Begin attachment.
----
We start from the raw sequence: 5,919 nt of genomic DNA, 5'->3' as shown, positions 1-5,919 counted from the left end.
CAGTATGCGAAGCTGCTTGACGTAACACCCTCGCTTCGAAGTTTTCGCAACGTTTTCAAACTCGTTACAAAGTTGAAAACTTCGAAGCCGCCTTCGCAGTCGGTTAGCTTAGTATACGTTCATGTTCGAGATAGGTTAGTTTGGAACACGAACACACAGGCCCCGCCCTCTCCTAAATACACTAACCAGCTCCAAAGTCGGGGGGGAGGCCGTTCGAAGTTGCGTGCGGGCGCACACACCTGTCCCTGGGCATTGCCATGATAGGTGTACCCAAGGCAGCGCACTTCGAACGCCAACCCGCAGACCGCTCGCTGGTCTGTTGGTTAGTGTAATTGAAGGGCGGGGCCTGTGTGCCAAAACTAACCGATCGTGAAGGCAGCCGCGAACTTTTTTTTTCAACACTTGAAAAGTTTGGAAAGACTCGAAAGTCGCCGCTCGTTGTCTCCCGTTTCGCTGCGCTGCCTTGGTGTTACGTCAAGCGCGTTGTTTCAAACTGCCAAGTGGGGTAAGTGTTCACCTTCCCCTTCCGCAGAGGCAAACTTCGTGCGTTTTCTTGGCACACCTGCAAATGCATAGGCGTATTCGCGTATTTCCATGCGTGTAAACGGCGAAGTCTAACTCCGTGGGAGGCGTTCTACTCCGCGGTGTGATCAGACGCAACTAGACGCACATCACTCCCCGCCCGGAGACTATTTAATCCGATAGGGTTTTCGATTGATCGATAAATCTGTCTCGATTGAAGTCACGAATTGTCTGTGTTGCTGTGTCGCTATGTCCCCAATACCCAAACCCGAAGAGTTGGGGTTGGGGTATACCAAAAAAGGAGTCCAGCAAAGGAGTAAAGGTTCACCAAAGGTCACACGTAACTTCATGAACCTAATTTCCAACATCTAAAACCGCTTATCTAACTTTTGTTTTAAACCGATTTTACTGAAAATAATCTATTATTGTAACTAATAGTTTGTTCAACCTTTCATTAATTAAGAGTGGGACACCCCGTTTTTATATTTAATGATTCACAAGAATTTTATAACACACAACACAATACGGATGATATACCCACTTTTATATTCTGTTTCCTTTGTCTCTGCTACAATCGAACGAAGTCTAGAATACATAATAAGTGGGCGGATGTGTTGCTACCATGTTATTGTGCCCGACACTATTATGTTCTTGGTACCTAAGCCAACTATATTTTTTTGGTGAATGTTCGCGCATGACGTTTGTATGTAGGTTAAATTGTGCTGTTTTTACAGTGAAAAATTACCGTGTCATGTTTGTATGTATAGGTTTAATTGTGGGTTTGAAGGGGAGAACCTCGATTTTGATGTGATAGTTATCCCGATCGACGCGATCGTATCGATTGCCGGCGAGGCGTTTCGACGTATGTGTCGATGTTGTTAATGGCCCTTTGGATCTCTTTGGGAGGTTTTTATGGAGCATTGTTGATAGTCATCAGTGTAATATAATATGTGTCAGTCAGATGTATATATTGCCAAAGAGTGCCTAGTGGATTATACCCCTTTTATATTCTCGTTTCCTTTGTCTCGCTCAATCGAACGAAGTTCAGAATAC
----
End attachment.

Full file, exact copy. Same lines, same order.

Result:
We start from the raw sequence: 5,919 nt of genomic DNA, 5'->3' as shown, positions 1-5,919 counted from the left end.
CAGTATGCGAAGCTGCTTGACGTAACACCCTCGCTTCGAAGTTTTCGCAACGTTTTCAAACTCGTTACAAAGTTGAAAACTTCGAAGCCGCCTTCGCAGTCGGTTAGCTTAGTATACGTTCATGTTCGAGATAGGTTAGTTTGGAACACGAACACACAGGCCCCGCCCTCTCCTAAATACACTAACCAGCTCCAAAGTCGGGGGGGAGGCCGTTCGAAGTTGCGTGCGGGCGCACACACCTGTCCCTGGGCATTGCCATGATAGGTGTACCCAAGGCAGCGCACTTCGAACGCCAACCCGCAGACCGCTCGCTGGTCTGTTGGTTAGTGTAATTGAAGGGCGGGGCCTGTGTGCCAAAACTAACCGATCGTGAAGGCAGCCGCGAACTTTTTTTTTCAACACTTGAAAAGTTTGGAAAGACTCGAAAGTCGCCGCTCGTTGTCTCCCGTTTCGCTGCGCTGCCTTGGTGTTACGTCAAGCGCGTTGTTTCAAACTGCCAAGTGGGGTAAGTGTTCACCTTCCCCTTCCGCAGAGGCAAACTTCGTGCGTTTTCTTGGCACACCTGCAAATGCATAGGCGTATTCGCGTATTTCCATGCGTGTAAACGGCGAAGTCTAACTCCGTGGGAGGCGTTCTACTCCGCGGTGTGATCAGACGCAACTAGACGCACATCACTCCCCGCCCGGAGACTATTTAATCCGATAGGGTTTTCGATTGATCGATAAATCTGTCTCGATTGAAGTCACGAATTGTCTGTGTTGCTGTGTCGCTATGTCCCCAATACCCAAACCCGAAGAGTTGGGGTTGGGGTATACCAAAAAAGGAGTCCAGCAAAGGAGTAAAGGTTCACCAAAGGTCACACGTAACTTCATGAACCTAATTTCCAACATCTAAAACCGCTTATCTAACTTTTGTTTTAAACCGATTTTACTGAAAATAATCTATTATTGTAACTAATAGTTTGTTCAACCTTTCATTAATTAAGAGTGGGACACCCCGTTTTTATATTTAATGATTCACAAGAATTTTATAACACACAACACAATACGGATGATATACCCACTTTTATATTCTGTTTCCTTTGTCTCTGCTACAATCGAACGAAGTCTAGAATACATAATAAGTGGGCGGATGTGTTGCTACCATGTTATTGTGCCCGACACTATTATGTTCTTGGTACCTAAGCCAACTATATTTTTTTGGTGAATGTTCGCGCATGACGTTTGTATGTAGGTTAAATTGTGCTGTTTTTACAGTGAAAAATTACCGTGTCATGTTTGTATGTATAGGTTTAATTGTGGGTTTGAAGGGGAGAACCTCGATTTTGATGTGATAGTTATCCCGATCGACGCGATCGTATCGATTGCCGGCGAGGCGTTTCGACGTATGTGTCGATGTTGTTAATGGCCCTTTGGATCTCTTTGGGAGGTTTTTATGGAGCATTGTTGATAGTCATCAGTGTAATATAATATGTGTCAGTCAGATGTATATATTGCCAAAGAGTGCCTAGTGGATTATACCCCTTTTATATTCTCGTTTCCTTTGTCTCGCTCAATCGAACGAAGTTCAGAATAC